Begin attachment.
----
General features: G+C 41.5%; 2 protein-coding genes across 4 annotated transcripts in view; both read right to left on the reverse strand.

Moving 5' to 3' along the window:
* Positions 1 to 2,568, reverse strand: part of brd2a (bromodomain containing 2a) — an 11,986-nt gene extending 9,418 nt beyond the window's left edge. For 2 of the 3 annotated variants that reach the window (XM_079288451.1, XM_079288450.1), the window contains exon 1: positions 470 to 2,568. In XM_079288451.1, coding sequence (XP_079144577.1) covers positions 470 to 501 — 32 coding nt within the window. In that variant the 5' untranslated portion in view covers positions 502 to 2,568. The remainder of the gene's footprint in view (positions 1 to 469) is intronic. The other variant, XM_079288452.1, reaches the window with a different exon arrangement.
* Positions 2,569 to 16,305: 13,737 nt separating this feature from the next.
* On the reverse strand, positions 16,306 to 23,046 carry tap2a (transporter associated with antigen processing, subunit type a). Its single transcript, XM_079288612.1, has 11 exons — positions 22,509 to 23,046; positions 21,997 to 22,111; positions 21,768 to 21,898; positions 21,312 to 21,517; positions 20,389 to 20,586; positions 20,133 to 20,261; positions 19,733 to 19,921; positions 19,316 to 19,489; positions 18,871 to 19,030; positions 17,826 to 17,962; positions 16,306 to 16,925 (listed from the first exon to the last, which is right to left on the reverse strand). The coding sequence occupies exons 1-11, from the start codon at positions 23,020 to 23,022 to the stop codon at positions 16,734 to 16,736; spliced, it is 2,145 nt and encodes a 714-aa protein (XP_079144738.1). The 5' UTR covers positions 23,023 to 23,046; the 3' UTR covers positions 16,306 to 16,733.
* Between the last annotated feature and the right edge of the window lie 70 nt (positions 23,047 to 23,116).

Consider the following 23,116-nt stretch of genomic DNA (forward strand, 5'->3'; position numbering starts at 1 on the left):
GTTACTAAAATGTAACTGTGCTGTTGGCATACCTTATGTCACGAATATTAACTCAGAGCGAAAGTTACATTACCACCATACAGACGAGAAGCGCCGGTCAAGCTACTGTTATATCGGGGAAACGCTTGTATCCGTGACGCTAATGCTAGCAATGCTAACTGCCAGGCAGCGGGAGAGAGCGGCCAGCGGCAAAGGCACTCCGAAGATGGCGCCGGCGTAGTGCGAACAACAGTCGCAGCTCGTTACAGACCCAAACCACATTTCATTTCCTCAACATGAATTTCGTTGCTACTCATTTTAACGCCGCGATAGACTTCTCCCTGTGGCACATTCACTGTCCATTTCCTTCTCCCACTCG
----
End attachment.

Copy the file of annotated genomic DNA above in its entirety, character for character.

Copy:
General features: G+C 41.5%; 2 protein-coding genes across 4 annotated transcripts in view; both read right to left on the reverse strand.

Moving 5' to 3' along the window:
* Positions 1 to 2,568, reverse strand: part of brd2a (bromodomain containing 2a) — an 11,986-nt gene extending 9,418 nt beyond the window's left edge. For 2 of the 3 annotated variants that reach the window (XM_079288451.1, XM_079288450.1), the window contains exon 1: positions 470 to 2,568. In XM_079288451.1, coding sequence (XP_079144577.1) covers positions 470 to 501 — 32 coding nt within the window. In that variant the 5' untranslated portion in view covers positions 502 to 2,568. The remainder of the gene's footprint in view (positions 1 to 469) is intronic. The other variant, XM_079288452.1, reaches the window with a different exon arrangement.
* Positions 2,569 to 16,305: 13,737 nt separating this feature from the next.
* On the reverse strand, positions 16,306 to 23,046 carry tap2a (transporter associated with antigen processing, subunit type a). Its single transcript, XM_079288612.1, has 11 exons — positions 22,509 to 23,046; positions 21,997 to 22,111; positions 21,768 to 21,898; positions 21,312 to 21,517; positions 20,389 to 20,586; positions 20,133 to 20,261; positions 19,733 to 19,921; positions 19,316 to 19,489; positions 18,871 to 19,030; positions 17,826 to 17,962; positions 16,306 to 16,925 (listed from the first exon to the last, which is right to left on the reverse strand). The coding sequence occupies exons 1-11, from the start codon at positions 23,020 to 23,022 to the stop codon at positions 16,734 to 16,736; spliced, it is 2,145 nt and encodes a 714-aa protein (XP_079144738.1). The 5' UTR covers positions 23,023 to 23,046; the 3' UTR covers positions 16,306 to 16,733.
* Between the last annotated feature and the right edge of the window lie 70 nt (positions 23,047 to 23,116).

Consider the following 23,116-nt stretch of genomic DNA (forward strand, 5'->3'; position numbering starts at 1 on the left):
GTTACTAAAATGTAACTGTGCTGTTGGCATACCTTATGTCACGAATATTAACTCAGAGCGAAAGTTACATTACCACCATACAGACGAGAAGCGCCGGTCAAGCTACTGTTATATCGGGGAAACGCTTGTATCCGTGACGCTAATGCTAGCAATGCTAACTGCCAGGCAGCGGGAGAGAGCGGCCAGCGGCAAAGGCACTCCGAAGATGGCGCCGGCGTAGTGCGAACAACAGTCGCAGCTCGTTACAGACCCAAACCACATTTCATTTCCTCAACATGAATTTCGTTGCTACTCATTTTAACGCCGCGATAGACTTCTCCCTGTGGCACATTCACTGTCCATTTCCTTCTCCCACTCG